|Irish Volunteers on the March, April 24, 1916.|
Today is the 100th anniversary of the Declaration of Martial Law in Dublin after the Irish Volunteers, Irish Citizen’s Army, the 200 women members of Cumann na mBan, and a small force of Hibernian Rifles seized key buildings in Dublin, including the General Post Office and read the Proclamation of the Irish Republic. It was, by no coincidence, Easter Monday.
In the five bloody days that followed the Royal Navy shelled the city and thousands of troops poured in eventually crushing the rebellion with heavy casualties. All seven signatories of the Proclamation including Padraig Pearce and the wounded socialist and radical labor unionist James Connolly and seven others, including men who were not even directly involved, were executed by firing squads.
Over 1,500 rebels were placed in virtual concentration camps where they met in secret and plotted revolution.
|The official Dublin observance of the Centennial included a military parade past the General Post Office, site of the most intense battle of the Rising.|
In Ireland the centennial will be celebrated and observed all year. There are ongoing museum exhibitions, academic conferences, broadcast programing, and loads of cultural events. There have been and will continue to be street demonstrations and political manifestations that tie the Rebelion to today’s events. But the official Dublin observations of the anniversary will not occur today. They happened weeks ago centering around a grand parade, fireworks, and oratory on Easter Sunday. If following the ancient Hebrew lunar calendar that made Easter a movable feast seems odd, you fail to comprehend the iron cultural grip of the Catholic Church on the Irish Republic which only now is beginning to crumble.
When the crypto-fascist and hyper Catholic Eamon DeVallera and his Fianna Fáil political party took power after the Irish Civil War, all authority over Irish education, health care, and social welfare programs was simply turned over to the Catholic Church which also dictated moral and social legislation. The strictest bans on divorce and abortion in Europe have continued long after social change overtook the rest of the western world.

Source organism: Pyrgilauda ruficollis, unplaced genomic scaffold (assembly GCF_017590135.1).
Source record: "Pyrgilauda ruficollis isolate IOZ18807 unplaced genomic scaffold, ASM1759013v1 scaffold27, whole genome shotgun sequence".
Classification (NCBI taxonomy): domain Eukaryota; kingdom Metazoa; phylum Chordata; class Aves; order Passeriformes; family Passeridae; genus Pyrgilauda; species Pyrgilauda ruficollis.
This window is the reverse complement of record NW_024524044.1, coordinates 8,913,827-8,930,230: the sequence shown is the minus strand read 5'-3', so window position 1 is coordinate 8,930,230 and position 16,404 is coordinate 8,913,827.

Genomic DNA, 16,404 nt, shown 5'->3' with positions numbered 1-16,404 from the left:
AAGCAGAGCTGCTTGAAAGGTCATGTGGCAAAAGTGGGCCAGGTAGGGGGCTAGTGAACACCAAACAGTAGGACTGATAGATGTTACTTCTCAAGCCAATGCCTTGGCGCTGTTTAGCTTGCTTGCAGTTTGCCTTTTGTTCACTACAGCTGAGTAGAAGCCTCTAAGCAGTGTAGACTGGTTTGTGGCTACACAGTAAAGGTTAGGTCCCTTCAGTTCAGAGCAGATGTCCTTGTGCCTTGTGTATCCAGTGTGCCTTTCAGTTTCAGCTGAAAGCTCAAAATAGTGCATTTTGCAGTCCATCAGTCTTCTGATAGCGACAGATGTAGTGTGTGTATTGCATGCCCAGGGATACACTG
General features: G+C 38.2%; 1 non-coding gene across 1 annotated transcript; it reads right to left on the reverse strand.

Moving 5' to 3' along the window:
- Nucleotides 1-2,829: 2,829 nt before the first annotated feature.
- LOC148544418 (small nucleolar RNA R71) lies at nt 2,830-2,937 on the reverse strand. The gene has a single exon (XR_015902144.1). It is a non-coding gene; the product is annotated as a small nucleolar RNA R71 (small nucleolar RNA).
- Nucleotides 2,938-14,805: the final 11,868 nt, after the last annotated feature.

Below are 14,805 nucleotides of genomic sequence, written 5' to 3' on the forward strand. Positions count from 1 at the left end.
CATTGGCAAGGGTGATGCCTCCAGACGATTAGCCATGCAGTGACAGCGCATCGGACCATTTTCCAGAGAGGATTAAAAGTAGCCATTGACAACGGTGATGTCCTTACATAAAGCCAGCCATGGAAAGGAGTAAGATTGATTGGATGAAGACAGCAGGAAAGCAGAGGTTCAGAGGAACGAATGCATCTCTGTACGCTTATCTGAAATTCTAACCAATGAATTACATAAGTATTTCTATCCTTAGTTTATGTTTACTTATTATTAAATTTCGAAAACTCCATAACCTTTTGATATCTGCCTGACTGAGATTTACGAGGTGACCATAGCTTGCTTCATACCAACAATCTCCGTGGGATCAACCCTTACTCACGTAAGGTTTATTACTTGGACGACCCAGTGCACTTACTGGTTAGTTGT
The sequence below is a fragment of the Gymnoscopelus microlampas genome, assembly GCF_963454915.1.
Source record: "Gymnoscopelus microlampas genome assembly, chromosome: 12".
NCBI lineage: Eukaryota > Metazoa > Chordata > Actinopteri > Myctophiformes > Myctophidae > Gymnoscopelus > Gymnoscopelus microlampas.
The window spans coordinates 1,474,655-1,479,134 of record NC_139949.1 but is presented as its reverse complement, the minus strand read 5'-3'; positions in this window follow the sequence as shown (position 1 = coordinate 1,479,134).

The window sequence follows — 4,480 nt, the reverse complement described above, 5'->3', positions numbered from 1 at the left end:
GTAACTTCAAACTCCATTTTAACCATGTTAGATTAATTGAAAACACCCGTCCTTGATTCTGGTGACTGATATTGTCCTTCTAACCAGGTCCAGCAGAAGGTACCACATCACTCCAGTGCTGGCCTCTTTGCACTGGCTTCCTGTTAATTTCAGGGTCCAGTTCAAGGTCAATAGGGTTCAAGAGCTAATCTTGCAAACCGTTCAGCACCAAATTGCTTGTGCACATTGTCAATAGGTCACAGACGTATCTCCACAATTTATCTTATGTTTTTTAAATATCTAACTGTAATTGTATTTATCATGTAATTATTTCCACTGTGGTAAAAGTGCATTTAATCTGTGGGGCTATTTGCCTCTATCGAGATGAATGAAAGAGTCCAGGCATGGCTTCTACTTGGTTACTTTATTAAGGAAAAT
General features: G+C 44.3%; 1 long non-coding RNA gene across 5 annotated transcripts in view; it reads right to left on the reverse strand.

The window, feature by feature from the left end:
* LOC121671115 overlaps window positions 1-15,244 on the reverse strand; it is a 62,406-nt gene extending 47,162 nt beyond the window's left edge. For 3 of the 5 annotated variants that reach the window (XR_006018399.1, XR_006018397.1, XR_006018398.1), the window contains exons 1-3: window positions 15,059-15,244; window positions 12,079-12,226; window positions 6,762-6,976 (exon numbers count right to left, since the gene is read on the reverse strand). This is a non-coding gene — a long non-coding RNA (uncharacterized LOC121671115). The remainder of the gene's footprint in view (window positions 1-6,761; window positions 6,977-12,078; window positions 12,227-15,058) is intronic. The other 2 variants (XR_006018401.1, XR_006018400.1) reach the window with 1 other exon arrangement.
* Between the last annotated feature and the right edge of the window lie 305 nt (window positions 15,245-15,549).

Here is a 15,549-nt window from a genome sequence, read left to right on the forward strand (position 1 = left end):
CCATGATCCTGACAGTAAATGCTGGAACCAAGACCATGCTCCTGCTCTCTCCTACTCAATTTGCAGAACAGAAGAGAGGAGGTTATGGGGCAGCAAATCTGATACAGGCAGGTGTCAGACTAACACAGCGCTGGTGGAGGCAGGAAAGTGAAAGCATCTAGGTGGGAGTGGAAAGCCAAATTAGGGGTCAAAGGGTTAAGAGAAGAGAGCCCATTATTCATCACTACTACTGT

But in recent years the Church’s dominance has been severely weakened first by wave upon wave of revelations of pedophilia and sexual abuse by the clergy and more recently the scandals around the Magaline laundries where single mothers were sent, kept in virtual slavery in harsh conditions, and where thousands of their children died of neglect, disease, and malnutrition or were adopted out without the mother’s consent or knowledge. In addition, young Irish men and women are among the best educated in Europe and many have spent years living and working abroad. They have come back to Ireland with the cosmopolitan values of the wider world. Many have adopted the secularism that is the European norm. Apostasy is up, church attendance has plummeted, and even among the remaining faithful there is a rejection of many traditional Catholic social teachings.
One result is, for the first time, a secular movement in favor of strong church-state separation including, among other things, moving future Easter Rebellion commemorations to the calendar anniversary.
In 1918 led by American born DeVallera and Michael Collins, both Republican veterans formed the Sinn Fein political party which swept elections for the Irish members of the British Parliament. Instead the erstwhile MPs met in Dublin, established the revolutionary parliament, Dáil Éireann and a made a new Declaration of Independence in January 1919. That set off a bloody revolutionary war.
There is far more to the tragic story than there is space here to tell it. The sacrifices of the men and women of the 1916 Rising continue to reverberate to this day on the still divided island of Ireland.
William Butler Yeats, generally listed along with Anglo-American T.S. Eliot as one of the greatest English Language poets of the 20th Century, witnessed the Rising but did not participate. In fact at first he was ambivalent at first as were many surprised Dubliners. But he was moved by the executions of the leaders. Easter, 1916 is one of his most powerful poems and became a Republican rallying cry. It is always read at annual commemorations of the Rising in Dublin.
|William Butler Yeats.|
April 23, 2016
What if there were no Passover?
What if no sacrificial blood
smeared on the lintel
offered any protection?
What if there were no Us and Them?
What if the Pharaoh’s son
and our sons fell alike
from the same dark curse?
What if the Dark Angels were not Yahweh’s?
What if they were our creation,
evoked by our carelessness
and fed by our greed?
What if there were no where to flee?
What if no haven or Promise Land
lay waiting even after wandering
because we have laid waste to it too?
What if there were no Milk and Honey?
What if our goats all starved,
we killed the bees
and parched the earth bare?
What if there were no Seder tables to lay?
What if there were no progeny
to ask what makes this night different,
no generations ever again?
What if this is no mere nightmare?